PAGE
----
• Pregnancy

In the early days of pregnancy, you may have tender nipples while breastfeeding. If you cannot come up with any other reason, this may be the one!

Treatments for sore nipples

The best way to treat sore nipples is to identify and fix the source of the problem. Start by having the latch assessed, as often this is the cause.

The following may help sore or damaged nipples to heal:

  • Breastfeed on the least sore breast first. Baby will nurse more gently on the second side. If both nipples are sore, hand express some milk before a feeding to help your milk letdown.
  • There are healing properties in breast milk; rub a few drops on your nipples after feeds. (Note: If your nipples are cracked, abraded, or wounded or if you have a yeast infection, use plain water to rinse your nipples after feeds instead.)
  • Recent research show that nipple creams are not helpful. This study found that in most cases of sore nipples, the pain will be reduced to a mild level by 7 to 10 days. (Dennis, Jackson and Watson, 2014)
  • You could try wearing breast shells if the pressure from your bra or clothing is painful.

There are many reasons for sore nipples. It may not be possible to determine the source of your discomfort on your own. The good news is that most causes of sore nipples respond quite quickly to treatment. Find an International Board Certified Lactation Consultant (breastfeeding specialist) near you if you need assistance.

Tired of Googling?
Get the answers to the top 14 questions new parents ask.
Ultimate Newborn handbook

You can feel confident from day one!

- Confidence in motherhood starts here -

Meet Jana

As a Registered Nurse and International Board Certified Lactation Consultant I have helped thousands of new families in the early days and weeks after delivery. Over and over, I have seen the same questions and challenges catch new families off guard.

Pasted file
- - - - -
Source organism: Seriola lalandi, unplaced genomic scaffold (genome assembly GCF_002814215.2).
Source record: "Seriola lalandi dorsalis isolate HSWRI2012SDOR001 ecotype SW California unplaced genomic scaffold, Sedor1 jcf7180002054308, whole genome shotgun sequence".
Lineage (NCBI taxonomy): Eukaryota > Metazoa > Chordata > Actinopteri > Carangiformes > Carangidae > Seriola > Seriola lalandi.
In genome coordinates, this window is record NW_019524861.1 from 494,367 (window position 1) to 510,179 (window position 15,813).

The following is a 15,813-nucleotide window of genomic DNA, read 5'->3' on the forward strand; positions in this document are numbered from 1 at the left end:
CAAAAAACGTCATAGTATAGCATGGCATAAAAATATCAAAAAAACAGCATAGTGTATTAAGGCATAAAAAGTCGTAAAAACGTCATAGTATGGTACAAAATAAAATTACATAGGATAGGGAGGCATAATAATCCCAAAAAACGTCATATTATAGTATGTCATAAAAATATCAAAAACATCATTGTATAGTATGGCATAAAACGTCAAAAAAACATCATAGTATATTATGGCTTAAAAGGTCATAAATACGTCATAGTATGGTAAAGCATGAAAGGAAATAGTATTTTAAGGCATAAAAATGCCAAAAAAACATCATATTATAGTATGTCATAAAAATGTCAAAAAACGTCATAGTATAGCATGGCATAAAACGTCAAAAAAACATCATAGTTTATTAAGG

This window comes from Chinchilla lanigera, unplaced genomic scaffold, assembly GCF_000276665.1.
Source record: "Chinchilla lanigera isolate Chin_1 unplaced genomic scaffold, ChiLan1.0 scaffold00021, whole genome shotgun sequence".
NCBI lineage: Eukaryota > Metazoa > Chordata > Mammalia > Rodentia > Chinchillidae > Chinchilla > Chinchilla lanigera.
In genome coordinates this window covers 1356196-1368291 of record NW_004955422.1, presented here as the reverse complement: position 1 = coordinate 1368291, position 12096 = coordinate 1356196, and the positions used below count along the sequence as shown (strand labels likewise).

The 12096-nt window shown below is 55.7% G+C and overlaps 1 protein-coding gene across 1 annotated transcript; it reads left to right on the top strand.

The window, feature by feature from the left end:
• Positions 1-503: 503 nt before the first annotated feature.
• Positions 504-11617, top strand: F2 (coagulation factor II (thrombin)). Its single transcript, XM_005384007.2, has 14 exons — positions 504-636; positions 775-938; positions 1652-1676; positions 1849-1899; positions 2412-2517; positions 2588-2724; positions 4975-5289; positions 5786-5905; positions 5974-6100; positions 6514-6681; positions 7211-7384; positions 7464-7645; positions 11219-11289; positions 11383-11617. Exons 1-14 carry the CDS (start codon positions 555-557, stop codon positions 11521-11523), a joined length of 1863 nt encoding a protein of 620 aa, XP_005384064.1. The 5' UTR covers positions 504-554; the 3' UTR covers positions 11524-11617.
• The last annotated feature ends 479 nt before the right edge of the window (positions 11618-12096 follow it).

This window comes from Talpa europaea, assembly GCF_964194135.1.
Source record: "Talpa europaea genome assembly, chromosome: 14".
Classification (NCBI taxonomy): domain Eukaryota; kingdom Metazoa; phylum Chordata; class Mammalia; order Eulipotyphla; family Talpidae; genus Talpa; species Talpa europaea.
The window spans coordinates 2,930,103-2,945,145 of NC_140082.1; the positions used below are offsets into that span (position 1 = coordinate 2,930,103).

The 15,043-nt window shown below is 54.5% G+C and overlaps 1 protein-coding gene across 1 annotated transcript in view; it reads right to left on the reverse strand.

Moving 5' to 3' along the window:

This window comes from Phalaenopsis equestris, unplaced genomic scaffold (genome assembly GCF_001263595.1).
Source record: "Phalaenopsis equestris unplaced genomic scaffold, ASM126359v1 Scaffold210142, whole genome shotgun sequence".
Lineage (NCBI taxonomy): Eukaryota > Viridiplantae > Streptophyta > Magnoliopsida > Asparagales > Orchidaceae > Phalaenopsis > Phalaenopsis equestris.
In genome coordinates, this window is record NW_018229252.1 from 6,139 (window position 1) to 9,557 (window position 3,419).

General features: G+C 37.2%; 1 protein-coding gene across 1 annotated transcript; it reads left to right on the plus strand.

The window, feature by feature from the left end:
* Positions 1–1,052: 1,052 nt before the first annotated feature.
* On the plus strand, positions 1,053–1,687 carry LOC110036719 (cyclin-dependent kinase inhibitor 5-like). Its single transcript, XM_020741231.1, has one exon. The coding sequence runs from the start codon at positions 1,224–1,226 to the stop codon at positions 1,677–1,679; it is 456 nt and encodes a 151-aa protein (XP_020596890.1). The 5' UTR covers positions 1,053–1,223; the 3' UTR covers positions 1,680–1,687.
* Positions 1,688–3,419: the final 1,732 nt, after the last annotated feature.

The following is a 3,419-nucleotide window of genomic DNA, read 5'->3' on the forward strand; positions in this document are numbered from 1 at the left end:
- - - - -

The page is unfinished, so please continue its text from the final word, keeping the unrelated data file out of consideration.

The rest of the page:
I want it to be easier for you!

I have put the answers to all of these questions in our online prenatal courses. I want you to have the information you need ahead of time so that you know what to expect with breastfeeding and taking care of your newborn.
Let me help you enter motherhood feeling confident, peaceful and empowered.

- Trusted by World’s Best Brands -


  1. BellyBelly. “Tongue Tie- 9 Facts You Need To Know” 2015.
  2. Bonata, Kelly. “Sore Nipples or Breasts? Here’s Help…” 2018.
  3. Breastfeeding Medicine. “Persistent Pain with Breastfeeding” Academy of Breastfeeding Medicine. 2016. “
  4. Dennis, CL., et al. “Interventions for Treating Painful Nipples among Breastfeeding Women”. 2014.
  5. La Leche League. “Breastfeeding with Sore Nipples” 2019.
  6. Walker, M., “Breastfeeding Management for the Clinician. Using the Evidence.” Jones & Bartlett, 4th Edition 2017, pp589-91.

Other Posts You Might Like

-We're here to help. Check out these other useful posts -

Top 6 Pregnancy Mistakes Shared with Us in Secret

We have visited over 30,000 brand new parents in their homes, as they transition from pregnancy to parenthood. We have witnessed joy and excitement but also tears and frustration as families felt overwhelmed and unprepared.

12 Insider Truths About Postpartum Depression and Anxiety

One out of every 4 or 5 women will suffer from postpartum depression and/or anxiety in the year following the birth of their baby. Here are 12 important things you should know.

8 Myths of Motherhood

Before giving birth, we imagine life with a new baby… wonder, amazement, the sweet smell of baby skin, feeling more in love than ever with our partner.

What Foods Increase Milk Supply?

These foods have all been suggested to increase the milk supply. But do they actually work? If only it was that easy! While trying different foods can have nutritional benefits, there is no evidence that anyone food will increase milk production.

Postpartum Nutrition – The 4th Trimester

Brooke Bulloch is a Registered Dietitian from Food To Fit Nutrition Inc... This post originally appeared on her site and is reprinted here with permission.

Cesarean Birth: Answers to the Top 10 Questions

One in every four or five babies in North America will be born by cesarean section (C-section). Sometimes, the C-section is planned in advance; others are done with little or no warning due to last-minute complications.